Oct 202018
 

Canonical Ubuntu

Most stories are pretty clear and straightforward, heroes, villains, friends, enemies. There’s clear lines as to who is involved with who and what is going on.

Then you arrive at the story of Canonical and Ubuntu and things aren’t quite so clear anymore, lines are blurred. Ubuntu appears everywhere, sometimes accompanied by Canonical, but frequently not. Then sometimes Canonical tries to make an appearance alone and everyone is left asking ‘what is Canonical?’

Well, no more. No more shall wondering what Canonical is be akin to a quiz question of who was the fourth Destiny’s Child. (Answer at the end)

We all know Ubuntu, it’s the most popular open source operating system (OS) in the world, loved by developers for a multitude of reasons, it’s where innovation happens, and it’s everywhere.

Canonical is described by Wikipedia (let’s face it that’s where your Google search takes you) as a UK-based, “privately held computer software company founded and funded by South African entrepreneur Mark Shuttleworth to market commercial support and related services for Ubuntu and related projects.”

Well, that’s pretty accurate, but it doesn’t tell the whole story. You see, Canonical is passionate about Ubuntu. We love it. We all use it and we want everyone else to use the OS because we think it’s the best around and it’ll make your lives a lot easier.

Canonical is full of people working on improving and adding to Ubuntu, from the OS to things that rely on the OS at the core but are more related to things such as Kubernetes, yes we really do Kubernetes, or OpenStack, AI/ML, and a whole host of technologies related to the internet of things (IoT).

However, whilst Canonical has lots of projects, we are not shifting away from Ubuntu Desktop – we love it and we love that users love it. Canonical and Ubuntu are intertwined, the success of one supports the other and vice-versa.

So, what’s the story of Canonical and Ubuntu? They’re family. Sometimes they squabble, but in the end, they look out for each other.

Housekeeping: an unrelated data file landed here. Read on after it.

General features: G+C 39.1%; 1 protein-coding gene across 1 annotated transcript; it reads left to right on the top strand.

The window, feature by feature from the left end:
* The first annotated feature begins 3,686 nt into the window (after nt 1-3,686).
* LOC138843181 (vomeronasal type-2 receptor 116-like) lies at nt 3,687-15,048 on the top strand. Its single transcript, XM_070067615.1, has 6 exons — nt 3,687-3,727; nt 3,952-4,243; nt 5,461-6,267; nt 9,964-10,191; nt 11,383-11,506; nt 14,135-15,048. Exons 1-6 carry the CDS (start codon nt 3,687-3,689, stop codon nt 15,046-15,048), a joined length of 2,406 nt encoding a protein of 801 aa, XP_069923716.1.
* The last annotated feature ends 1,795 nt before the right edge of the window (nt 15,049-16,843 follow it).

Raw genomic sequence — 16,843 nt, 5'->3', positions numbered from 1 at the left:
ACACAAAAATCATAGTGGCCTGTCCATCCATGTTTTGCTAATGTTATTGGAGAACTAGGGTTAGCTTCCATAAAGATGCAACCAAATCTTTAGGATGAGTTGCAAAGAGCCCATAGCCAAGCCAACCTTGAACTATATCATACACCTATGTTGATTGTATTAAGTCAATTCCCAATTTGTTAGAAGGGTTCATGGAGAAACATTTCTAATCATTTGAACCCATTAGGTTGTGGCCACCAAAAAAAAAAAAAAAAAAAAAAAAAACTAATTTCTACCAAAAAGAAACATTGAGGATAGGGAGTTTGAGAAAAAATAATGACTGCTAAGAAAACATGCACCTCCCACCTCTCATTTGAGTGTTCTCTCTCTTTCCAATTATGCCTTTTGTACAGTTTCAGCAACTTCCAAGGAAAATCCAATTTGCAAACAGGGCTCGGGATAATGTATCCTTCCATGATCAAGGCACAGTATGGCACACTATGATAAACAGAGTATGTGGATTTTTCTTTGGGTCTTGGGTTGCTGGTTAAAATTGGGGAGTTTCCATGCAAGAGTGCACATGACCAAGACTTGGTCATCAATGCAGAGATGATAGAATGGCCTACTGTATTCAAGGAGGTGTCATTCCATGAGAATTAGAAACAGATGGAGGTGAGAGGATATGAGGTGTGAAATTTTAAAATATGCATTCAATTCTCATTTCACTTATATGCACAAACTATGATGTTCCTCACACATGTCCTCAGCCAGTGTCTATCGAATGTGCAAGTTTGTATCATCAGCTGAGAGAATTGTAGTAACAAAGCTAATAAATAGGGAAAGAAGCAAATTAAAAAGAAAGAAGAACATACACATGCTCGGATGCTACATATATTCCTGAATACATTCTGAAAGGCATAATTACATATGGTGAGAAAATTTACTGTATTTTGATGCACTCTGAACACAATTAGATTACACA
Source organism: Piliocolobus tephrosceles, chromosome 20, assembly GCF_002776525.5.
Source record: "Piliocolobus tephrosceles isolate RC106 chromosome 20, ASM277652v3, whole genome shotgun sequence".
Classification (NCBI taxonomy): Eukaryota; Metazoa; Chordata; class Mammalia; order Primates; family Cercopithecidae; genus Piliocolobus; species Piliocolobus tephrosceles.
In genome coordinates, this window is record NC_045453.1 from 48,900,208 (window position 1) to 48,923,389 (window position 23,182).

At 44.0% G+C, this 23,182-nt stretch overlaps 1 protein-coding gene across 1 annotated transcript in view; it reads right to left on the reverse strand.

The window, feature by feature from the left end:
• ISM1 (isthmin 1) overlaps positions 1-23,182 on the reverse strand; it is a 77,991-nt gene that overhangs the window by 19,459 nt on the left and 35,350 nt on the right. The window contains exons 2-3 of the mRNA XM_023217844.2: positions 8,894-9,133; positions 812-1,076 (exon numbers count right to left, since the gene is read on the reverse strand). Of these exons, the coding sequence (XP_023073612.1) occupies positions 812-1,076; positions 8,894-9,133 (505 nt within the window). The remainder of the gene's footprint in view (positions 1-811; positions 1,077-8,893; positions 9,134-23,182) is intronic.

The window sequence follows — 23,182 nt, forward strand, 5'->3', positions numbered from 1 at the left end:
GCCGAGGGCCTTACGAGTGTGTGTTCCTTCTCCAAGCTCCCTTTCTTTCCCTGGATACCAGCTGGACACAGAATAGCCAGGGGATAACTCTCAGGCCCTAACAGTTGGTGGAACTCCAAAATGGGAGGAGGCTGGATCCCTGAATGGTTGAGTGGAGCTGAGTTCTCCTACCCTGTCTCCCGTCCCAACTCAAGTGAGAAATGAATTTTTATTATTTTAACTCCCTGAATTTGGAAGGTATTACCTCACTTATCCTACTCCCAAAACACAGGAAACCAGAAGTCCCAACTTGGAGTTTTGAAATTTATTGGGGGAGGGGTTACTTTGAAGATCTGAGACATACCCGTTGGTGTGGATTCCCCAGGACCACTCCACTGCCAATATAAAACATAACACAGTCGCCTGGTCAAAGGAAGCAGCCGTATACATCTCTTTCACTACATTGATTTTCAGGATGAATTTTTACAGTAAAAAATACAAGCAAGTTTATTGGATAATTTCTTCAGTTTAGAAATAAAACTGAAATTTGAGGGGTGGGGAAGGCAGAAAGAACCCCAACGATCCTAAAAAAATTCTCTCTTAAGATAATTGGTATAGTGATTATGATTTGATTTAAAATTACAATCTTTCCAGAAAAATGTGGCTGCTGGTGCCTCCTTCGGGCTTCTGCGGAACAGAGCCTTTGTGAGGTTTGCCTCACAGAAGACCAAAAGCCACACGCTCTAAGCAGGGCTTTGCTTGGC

We care about it, we care about its users, so we want to be more transparent and share our data with you through the Ubuntu user statistics report. We make sure that the report is generated from basic, non-identifiable system data that was provided by users when installing Ubuntu 18.04 LTS.

And for those of you that carried on reading just to find out who the fourth Destiny’s Child was – the group originally consisted of Beyonce Knowles, Kelly Rowland, LeToya Luckett and LaTavia Roberson – who were replaced by Michelle Williams and Farrah Franklin (who left after a few months) – so really it’s a bit of a trick question (sorry) but if you guessed any of those three names, congratulations!

In all seriousness. We appreciate the trust that has been given to us with handling this data and we aim to use the results to focus our development efforts on where it matters most to users. Thank you!

Read the report

 

The post Canonical and Ubuntu – user statistics appeared first on Ubuntu Blog.

Canonical and Ubuntu – user statistics
Source: ubuntu.com

Oct 202018
 

happy birthday ubuntu graphicBust out the bunting and start cooking a cake because it’s Ubuntu’s birthday! Yes, fourteen feature-filled years have flown by since Mark Shuttleworth sat down to share news of the very first Ubuntu release. Ubuntu 4.10 ‘Warty Warthog’ was thrust into the world on Wednesday October 20, 2004. Explaining the USP of the (then newest) Linux distribution, […]

This post, Happy 14th Birthday, Ubuntu!, was written by Joey Sneddon and first appeared on OMG! Ubuntu!.


Happy 14th Birthday, Ubuntu!
Source: OMG! Ubuntu!

Oct 192018
 

The Cosmic Cuttlefish has arrived.  Ubuntu 18.10 is out and represents the first step on the road to the next LTS in April 2020.  This release of Ubuntu comes with 9 months of support and brings the latest update to the GNOME stack, improvements to the snap experience on the desktop, some new features and usability improvements, and a fresh new theme developed by the awesome Yaru developer community.